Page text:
Humans are biologically designed to be curious. I see it daily in my two-year-old son. He’s constantly discovering new things he can do. He learns by trial and error. The same can be said of adults, we learn by tinkering.
If Australia wants to continue to be a prosperous country with improved living standards then we need to start tinkering. We must make sure we’re a knowledge economy that creates things that the billions of people in Asia desire. That means more than digging up iron ore. This will require government policies that promote and nurture tinkering.
I recently came across Flow Hive created by two Northern Rivers backyard beekeepers who were determined to find a simpler way to harvest honey. It’s a great story with global potential. But the local Brisbane factory won’t be able to supply the demand so they are looking overseas to supplement the fabrication. It’s a shame because there isn’t any reason why we can’t manufacture to scale.
Research and Development (R&D) in many regards defines tinkering and what it means to be a knowledge economy.
Which is why the Abbott government decision to cut $400 million in one year to the government’s Science, Research and Innovation budget is intergenerational theft. Of this $340 million will be cut from programs that encourage R&D.
But that’s just the beginning. Add to this the Research & Development Tax Incentive has been reduced by $550 million. This will place Australian companies at a competitive disadvantage and weakens our attractiveness for R&D when we need it most.
Over four years, funding to the CSIRO will be cut by $111 million. This will result in 500 jobs being made redundant. The budget cut and loss of experienced staff will significantly weaken the ability of the CSIRO and with it Australia’s R&D abilities. The likely result will be a brain drain as scientist look overseas for work, diminishing our long-term economic capacity. More than ever we need people with skills in Science, Technology, Engineering and Maths.
Some 16,000 kilometers away, Switzerland has been found to be the most competitive country to do business according to the World Economic Forum. Innovation was a key reason in achieving the top spot. Swiss companies have a high level of R&D and a strong link with universities and research organisations. Further, its government provides generous incentives for R&D to flourish. Given the current policy framework it’s no wonder we’ve fallen further behind.
In a failed attempt by the Abbott government to introduce austerity they not only targeted those least able to afford it but cut from a part of the budget that contributes the most to the long-term prosperity of our economy.
You only have to look at the ham-fisted approach to ending industry welfare in the auto-industry. It’s one thing to say you’re ending corporate welfare but you need a plan. In this case it had none. It would have been better presenting an end to the auto-industry by transitioning to some other advanced technology so the skills weren’t being lost.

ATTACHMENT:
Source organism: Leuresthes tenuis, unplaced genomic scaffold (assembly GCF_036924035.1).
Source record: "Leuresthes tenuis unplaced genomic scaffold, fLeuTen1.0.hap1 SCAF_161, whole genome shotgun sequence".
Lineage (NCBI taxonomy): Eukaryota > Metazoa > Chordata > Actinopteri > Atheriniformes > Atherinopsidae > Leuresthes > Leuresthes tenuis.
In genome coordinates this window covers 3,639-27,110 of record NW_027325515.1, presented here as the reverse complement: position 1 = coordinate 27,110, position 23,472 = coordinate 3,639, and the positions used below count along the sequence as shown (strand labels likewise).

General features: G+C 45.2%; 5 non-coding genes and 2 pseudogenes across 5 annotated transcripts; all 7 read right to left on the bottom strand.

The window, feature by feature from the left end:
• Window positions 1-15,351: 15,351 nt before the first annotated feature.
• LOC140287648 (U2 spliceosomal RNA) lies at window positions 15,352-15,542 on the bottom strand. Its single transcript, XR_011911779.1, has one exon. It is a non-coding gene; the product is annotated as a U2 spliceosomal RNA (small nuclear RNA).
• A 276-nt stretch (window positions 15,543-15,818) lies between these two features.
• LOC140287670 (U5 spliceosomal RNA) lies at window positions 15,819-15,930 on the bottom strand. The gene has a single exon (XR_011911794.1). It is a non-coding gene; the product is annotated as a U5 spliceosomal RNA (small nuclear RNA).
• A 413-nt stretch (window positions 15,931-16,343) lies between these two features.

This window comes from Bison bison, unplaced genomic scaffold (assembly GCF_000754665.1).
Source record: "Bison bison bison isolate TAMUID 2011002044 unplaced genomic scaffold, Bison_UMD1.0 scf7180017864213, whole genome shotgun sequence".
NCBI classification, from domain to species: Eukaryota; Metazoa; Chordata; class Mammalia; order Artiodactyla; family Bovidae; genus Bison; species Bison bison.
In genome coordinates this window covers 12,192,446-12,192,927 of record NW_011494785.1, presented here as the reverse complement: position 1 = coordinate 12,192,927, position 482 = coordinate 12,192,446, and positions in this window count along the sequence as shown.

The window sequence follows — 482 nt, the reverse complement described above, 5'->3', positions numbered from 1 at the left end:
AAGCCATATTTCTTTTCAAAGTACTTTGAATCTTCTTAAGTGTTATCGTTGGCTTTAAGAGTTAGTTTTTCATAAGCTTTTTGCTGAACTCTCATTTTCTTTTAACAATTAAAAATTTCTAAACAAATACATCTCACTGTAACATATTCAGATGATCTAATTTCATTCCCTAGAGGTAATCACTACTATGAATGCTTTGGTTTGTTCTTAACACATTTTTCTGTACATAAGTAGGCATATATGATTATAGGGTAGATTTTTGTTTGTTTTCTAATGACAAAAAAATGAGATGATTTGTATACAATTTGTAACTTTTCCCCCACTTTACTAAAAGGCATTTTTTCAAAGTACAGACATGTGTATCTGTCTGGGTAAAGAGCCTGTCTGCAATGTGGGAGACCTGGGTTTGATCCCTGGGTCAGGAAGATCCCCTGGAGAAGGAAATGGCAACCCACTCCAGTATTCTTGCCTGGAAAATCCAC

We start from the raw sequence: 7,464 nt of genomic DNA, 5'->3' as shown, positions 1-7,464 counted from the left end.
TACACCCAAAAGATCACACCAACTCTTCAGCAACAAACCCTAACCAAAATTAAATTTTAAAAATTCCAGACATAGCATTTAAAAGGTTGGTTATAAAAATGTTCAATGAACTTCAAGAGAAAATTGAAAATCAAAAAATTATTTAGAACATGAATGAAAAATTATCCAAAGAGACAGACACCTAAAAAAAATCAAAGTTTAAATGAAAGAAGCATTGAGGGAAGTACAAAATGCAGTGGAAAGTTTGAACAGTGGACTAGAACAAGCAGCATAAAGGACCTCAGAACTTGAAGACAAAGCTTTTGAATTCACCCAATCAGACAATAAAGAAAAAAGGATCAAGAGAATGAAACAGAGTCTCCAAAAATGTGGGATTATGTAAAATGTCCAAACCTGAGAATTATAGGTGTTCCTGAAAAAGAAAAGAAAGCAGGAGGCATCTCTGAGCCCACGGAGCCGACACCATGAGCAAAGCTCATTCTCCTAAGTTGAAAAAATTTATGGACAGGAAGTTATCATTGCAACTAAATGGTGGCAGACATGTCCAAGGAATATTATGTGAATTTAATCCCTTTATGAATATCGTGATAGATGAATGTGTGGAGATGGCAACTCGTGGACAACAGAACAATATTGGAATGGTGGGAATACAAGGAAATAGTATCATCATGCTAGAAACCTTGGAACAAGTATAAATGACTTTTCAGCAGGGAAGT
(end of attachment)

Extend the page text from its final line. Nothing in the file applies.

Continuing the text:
The auto-industry is the main conduit for the introduction into Australia of advanced technology and the training of labour in the necessary skills. According to the National Institute for Economic and Industry Research the closure of car manufacturing could cost Australia nearly 200,000 jobs and $29 billion in lost economic output.
Not only does this represent the largest hollowing out of our economy but once those skills are lost, they’re lost forever. Where are the government policies to provide incentives for advanced technologies to flourish and pick up the slack in preparation.
This government had no plan, other than ending corporate welfare. But has it? As Richard Denniss claims the fuel tax credit scheme is an almost A$6 billion subsidy each year to industry, with the majority going to the mining industry. BHP posted an 83 per cent jump in first-half net profit to $US8.1 billion. If the Abbott government is genuine about the age of entitlement being over, and the age of personal responsibility beginning, then surely the same sentiment applies to all businesses.
I’m not against industry assistance per se. If we accept the premise we need to do more with less then giving billions towards the mining industry doesn’t represent value for money to the long-term prosperity of our economy?
The long-term prosperity of Australia is a combination of industries where we have a competitive advantage, like mining, but it’s also about having the vision to commit to industries in their infancy. Finland did it with telecommunications, Germany did with solar technology and Japan with electronics.
As Dr Jim Chalmers MP writing for the Drum said “a recent Pew research report paint a brighter picture, surveying thousands of experts and concluding technological change can create more opportunities than it destroys but only if we get the education and training settings right to equip people for “skills-biased” work into the future.
I completely agree with Jim, we do need to have a conversation about the type of economy we want in the future, the role of technological change, pre-empting disruptive new players and the policies we need to enact today to keep our workforce ahead.
While my two-year-old son is content to play with toy garbage trucks and diggers I hope the politicians of today are planning for a future where my son has the opportunity to be tinkering at the forefront of robotics, automation and artificial intelligence because of sound policy decisions taken today.